Grandin accounted for how her mother had provided opportunities for her to learn skills during her childhood. Once Grandin reached adulthood she continued to hone the skills that would allow her to be successful in the industry which she had the greatest interest.
Throughout the entire event, Grandin stressed the idea of pushing individuals with autism to succeed, which requires putting an end to emphasizing the negative aspects of autism.
“The mistake that is made is too much emphasis on the area of deficit,” Grandin said.
A change in attitude is needed for the caretakers of individuals with autism to start those individuals on the pathway to success.
“We’ve got to start thinking more about what they can do,” Grandin said.
Grandin made the point clear that allowing autistic individuals to remain in their comfort zone often leads to deleterious effects.
“[Being] fixated on video games does not turn into a job,” Grandin said.
There are plenty of opportunities for individuals on the autism spectrum to lead successful careers and lives, but, according to Grandin, the list certainly does not include learning to live off the government.
“Then there’s another [individual] who goes to the basement and plays video games, and draws a Social Security check—that drives me insane,” Grandin said.
And just as it served as an outlet for Grandin to be successful, agriculture continues to be a viable option for individuals with autism to find a career.
“These feedyards need the labor,” Grandin said.
As an example, Grandin used the position of a pen rider, or an individual who works with cattle in the pens at a feedlot, to illustrate her point.
“That would be a great job for somebody that’s a little quirky,” Grandin said, noting that the solitary, yet often unsupervised work of a pen rider, would appeal to some autistic individuals.
For Grandin, it boils down to this: Some job is better than no job.
“I’d think it would be better to work in a feedyard than go to school for four years and draw Social Security,” Grandin said.
Truth be told, it’s not that individuals on the autism spectrum would just be warm bodies to fill job positions; they could truly succeed at the jobs offered in the agriculture industry.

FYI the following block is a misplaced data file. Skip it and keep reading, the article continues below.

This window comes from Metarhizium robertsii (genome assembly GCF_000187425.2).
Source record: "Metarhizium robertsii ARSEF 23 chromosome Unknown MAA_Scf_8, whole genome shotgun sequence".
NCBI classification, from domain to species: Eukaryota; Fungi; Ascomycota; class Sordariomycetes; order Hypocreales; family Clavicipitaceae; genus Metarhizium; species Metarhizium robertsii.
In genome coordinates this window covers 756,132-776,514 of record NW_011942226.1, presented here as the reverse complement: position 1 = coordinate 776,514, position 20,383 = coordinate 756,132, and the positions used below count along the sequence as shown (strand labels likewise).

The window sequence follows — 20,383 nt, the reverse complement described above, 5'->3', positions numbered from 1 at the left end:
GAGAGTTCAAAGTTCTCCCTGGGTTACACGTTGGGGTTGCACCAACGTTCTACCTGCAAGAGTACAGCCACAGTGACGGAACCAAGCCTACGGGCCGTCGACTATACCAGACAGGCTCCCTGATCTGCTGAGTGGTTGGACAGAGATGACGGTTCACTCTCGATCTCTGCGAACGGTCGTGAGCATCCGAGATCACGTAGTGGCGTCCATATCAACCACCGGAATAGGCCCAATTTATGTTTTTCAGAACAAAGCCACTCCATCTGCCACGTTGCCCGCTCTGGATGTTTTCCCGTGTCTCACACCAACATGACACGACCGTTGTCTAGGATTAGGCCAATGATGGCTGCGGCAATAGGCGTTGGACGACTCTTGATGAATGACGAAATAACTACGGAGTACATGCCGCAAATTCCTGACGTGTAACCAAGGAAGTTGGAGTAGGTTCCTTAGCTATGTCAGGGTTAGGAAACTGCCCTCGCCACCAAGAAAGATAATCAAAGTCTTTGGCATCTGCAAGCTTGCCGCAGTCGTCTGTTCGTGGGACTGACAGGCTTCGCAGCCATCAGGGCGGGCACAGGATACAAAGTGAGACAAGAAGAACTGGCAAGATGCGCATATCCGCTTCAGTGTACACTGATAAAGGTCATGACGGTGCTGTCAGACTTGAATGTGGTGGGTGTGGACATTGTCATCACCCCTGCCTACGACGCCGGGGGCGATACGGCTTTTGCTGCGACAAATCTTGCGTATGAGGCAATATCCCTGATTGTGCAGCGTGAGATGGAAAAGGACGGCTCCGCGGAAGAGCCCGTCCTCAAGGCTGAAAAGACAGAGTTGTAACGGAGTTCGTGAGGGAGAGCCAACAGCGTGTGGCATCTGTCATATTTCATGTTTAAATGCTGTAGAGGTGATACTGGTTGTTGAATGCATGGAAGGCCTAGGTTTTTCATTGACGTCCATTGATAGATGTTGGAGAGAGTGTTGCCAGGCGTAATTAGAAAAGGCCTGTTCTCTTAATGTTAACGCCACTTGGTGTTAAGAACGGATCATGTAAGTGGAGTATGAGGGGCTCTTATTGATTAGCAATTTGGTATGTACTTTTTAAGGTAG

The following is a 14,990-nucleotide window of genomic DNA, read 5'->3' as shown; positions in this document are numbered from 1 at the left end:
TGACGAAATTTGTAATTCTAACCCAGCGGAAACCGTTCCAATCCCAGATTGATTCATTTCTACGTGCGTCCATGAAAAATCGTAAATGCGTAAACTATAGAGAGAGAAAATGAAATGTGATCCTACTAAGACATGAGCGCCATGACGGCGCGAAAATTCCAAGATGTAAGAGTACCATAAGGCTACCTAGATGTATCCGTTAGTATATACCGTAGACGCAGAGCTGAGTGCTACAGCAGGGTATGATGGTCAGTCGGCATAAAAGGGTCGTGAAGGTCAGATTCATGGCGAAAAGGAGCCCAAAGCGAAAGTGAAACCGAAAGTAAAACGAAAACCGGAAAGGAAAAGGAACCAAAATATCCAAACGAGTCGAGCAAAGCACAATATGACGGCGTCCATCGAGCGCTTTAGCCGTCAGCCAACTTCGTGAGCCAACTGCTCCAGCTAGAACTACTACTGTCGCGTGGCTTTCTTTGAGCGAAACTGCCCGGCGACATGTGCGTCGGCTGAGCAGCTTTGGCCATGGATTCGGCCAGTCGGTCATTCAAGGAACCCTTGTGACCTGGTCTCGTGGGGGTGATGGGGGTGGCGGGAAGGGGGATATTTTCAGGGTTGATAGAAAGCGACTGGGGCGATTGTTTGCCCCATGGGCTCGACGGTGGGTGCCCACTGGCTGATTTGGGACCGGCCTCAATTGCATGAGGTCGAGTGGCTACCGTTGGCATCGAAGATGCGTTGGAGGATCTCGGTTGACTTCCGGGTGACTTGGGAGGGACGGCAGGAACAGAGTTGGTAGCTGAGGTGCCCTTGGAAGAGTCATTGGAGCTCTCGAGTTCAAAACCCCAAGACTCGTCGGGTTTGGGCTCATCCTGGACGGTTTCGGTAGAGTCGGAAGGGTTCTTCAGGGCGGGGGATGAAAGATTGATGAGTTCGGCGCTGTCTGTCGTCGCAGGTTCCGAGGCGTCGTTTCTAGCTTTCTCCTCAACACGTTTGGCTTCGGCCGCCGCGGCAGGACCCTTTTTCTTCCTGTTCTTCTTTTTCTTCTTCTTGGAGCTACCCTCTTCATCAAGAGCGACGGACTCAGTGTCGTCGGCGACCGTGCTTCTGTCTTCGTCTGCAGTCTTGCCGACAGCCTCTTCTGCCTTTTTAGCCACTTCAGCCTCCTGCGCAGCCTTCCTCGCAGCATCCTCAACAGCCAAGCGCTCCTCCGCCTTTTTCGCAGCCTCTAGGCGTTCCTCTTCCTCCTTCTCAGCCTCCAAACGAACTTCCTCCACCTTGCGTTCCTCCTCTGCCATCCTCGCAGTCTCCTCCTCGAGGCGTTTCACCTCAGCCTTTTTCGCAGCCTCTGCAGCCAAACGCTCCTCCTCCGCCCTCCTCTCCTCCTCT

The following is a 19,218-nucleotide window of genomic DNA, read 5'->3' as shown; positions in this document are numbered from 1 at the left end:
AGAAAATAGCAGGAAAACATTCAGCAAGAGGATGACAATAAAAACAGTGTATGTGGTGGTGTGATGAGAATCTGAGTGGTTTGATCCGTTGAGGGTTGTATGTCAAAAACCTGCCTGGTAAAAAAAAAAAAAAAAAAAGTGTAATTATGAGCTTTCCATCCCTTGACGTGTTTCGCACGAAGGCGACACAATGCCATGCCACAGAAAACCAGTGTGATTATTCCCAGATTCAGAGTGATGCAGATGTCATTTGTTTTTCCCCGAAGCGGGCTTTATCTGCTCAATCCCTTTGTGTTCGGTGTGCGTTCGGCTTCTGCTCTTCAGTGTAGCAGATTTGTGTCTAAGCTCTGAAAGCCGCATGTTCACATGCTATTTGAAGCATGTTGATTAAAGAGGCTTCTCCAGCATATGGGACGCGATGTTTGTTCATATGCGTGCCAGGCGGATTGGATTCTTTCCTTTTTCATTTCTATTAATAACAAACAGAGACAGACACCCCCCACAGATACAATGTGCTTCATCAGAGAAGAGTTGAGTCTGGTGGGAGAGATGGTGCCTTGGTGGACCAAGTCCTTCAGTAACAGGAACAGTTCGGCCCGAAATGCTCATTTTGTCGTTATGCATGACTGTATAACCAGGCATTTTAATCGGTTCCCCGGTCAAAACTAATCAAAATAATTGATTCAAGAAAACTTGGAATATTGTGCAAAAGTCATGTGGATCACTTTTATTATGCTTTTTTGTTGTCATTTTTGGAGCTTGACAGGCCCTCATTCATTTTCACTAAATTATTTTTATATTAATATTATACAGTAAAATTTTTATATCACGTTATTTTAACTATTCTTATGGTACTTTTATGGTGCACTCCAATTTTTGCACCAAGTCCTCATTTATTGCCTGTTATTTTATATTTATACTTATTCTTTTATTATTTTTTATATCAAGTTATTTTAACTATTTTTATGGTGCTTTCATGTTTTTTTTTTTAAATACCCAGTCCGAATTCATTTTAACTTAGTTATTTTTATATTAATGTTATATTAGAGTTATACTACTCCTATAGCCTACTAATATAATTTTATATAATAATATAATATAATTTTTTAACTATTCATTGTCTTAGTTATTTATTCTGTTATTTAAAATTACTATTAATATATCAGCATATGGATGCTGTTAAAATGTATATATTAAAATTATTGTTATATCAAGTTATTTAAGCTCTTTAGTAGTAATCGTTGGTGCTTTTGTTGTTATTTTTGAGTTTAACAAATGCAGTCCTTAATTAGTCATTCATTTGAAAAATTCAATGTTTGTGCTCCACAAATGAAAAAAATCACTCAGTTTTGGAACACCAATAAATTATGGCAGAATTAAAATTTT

“They would really be great at some of these jobs,” Grandin said.
In addition to speaking about autism across the globe, Grandin finds time to personally affect the lives of an individual through mentoring. One such individual is Ruth Woiwode, a doctoral student studying livestock behavior and welfare under Grandin at Colorado State University.
“I have the greatest admiration for what she’s done in the livestock industry,” Woiwode said, also noting her admiration for the barriers Grandin has worked to break down.
Because of her work with Grandin, Woiwode now sees the importance of giving back to the industry.
“I feel like there’s a big responsibility for me to give back,” Woiwode said.
Woiwode also echoed the sentiments of Grandin as far as agriculture’s need for a new pool of workforce members.
“Agriculture is faced with some pretty big challenges in terms of the workforce,” Woiwode said. These are positions that autistic individuals could fill in the industy.
After speaking at the autism conference, Grandin and Woiwode were scheduled to tour a feedlot facility in southwest Kansas. Woiwode commented on Grandin’s excitement at the thought of touring the feedlot.
“She just lit up,” Woiwode said about when Grandin spoke of the feedlot visit during her lecture. “That’s one of her first loves.”
Finding that first love and holding on to it has been the driving factor behind Grandin’s success in the agriculture industry. For Grandin, who has given so much to the agriculture industry, it seems that the passion of her career is its own reward. And striving for not only a career, but also a life like that is a goal that everybody, regardless of situation or disability, can work toward.